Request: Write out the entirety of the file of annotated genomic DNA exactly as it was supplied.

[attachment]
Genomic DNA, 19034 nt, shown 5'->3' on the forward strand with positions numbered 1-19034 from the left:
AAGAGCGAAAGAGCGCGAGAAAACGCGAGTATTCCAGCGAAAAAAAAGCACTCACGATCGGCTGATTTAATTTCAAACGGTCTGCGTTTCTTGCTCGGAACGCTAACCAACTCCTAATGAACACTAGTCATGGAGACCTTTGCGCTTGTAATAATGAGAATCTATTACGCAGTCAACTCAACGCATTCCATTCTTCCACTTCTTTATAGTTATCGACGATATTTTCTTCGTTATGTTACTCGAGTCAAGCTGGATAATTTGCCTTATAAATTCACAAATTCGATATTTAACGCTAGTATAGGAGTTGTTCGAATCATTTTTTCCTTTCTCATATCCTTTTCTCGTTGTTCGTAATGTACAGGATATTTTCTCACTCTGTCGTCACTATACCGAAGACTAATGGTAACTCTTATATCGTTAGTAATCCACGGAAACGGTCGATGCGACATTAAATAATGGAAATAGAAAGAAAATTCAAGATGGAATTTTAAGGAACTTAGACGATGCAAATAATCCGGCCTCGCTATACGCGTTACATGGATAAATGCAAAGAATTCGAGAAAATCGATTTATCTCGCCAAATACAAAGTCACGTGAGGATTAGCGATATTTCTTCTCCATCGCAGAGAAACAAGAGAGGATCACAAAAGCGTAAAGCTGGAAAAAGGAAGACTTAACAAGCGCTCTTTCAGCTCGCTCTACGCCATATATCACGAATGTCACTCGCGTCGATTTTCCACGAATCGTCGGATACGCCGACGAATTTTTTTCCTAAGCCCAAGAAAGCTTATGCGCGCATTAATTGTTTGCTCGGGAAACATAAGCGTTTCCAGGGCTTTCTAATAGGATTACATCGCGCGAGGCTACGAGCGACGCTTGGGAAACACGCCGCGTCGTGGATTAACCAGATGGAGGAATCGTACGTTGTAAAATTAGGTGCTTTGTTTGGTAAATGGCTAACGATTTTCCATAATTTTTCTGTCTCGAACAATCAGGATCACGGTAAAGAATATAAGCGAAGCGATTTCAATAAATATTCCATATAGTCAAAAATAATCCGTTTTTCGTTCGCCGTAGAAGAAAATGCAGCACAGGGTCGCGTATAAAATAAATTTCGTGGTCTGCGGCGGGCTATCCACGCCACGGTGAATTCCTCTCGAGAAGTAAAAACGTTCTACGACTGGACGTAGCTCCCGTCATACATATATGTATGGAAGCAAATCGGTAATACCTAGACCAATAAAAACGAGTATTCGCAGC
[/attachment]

Genomic DNA, 19034 nt, shown 5'->3' on the forward strand with positions numbered 1-19034 from the left:
AAGAGCGAAAGAGCGCGAGAAAACGCGAGTATTCCAGCGAAAAAAAAGCACTCACGATCGGCTGATTTAATTTCAAACGGTCTGCGTTTCTTGCTCGGAACGCTAACCAACTCCTAATGAACACTAGTCATGGAGACCTTTGCGCTTGTAATAATGAGAATCTATTACGCAGTCAACTCAACGCATTCCATTCTTCCACTTCTTTATAGTTATCGACGATATTTTCTTCGTTATGTTACTCGAGTCAAGCTGGATAATTTGCCTTATAAATTCACAAATTCGATATTTAACGCTAGTATAGGAGTTGTTCGAATCATTTTTTCCTTTCTCATATCCTTTTCTCGTTGTTCGTAATGTACAGGATATTTTCTCACTCTGTCGTCACTATACCGAAGACTAATGGTAACTCTTATATCGTTAGTAATCCACGGAAACGGTCGATGCGACATTAAATAATGGAAATAGAAAGAAAATTCAAGATGGAATTTTAAGGAACTTAGACGATGCAAATAATCCGGCCTCGCTATACGCGTTACATGGATAAATGCAAAGAATTCGAGAAAATCGATTTATCTCGCCAAATACAAAGTCACGTGAGGATTAGCGATATTTCTTCTCCATCGCAGAGAAACAAGAGAGGATCACAAAAGCGTAAAGCTGGAAAAAGGAAGACTTAACAAGCGCTCTTTCAGCTCGCTCTACGCCATATATCACGAATGTCACTCGCGTCGATTTTCCACGAATCGTCGGATACGCCGACGAATTTTTTTCCTAAGCCCAAGAAAGCTTATGCGCGCATTAATTGTTTGCTCGGGAAACATAAGCGTTTCCAGGGCTTTCTAATAGGATTACATCGCGCGAGGCTACGAGCGACGCTTGGGAAACACGCCGCGTCGTGGATTAACCAGATGGAGGAATCGTACGTTGTAAAATTAGGTGCTTTGTTTGGTAAATGGCTAACGATTTTCCATAATTTTTCTGTCTCGAACAATCAGGATCACGGTAAAGAATATAAGCGAAGCGATTTCAATAAATATTCCATATAGTCAAAAATAATCCGTTTTTCGTTCGCCGTAGAAGAAAATGCAGCACAGGGTCGCGTATAAAATAAATTTCGTGGTCTGCGGCGGGCTATCCACGCCACGGTGAATTCCTCTCGAGAAGTAAAAACGTTCTACGACTGGACGTAGCTCCCGTCATACATATATGTATGGAAGCAAATCGGTAATACCTAGACCAATAAAAACGAGTATTCGCAGC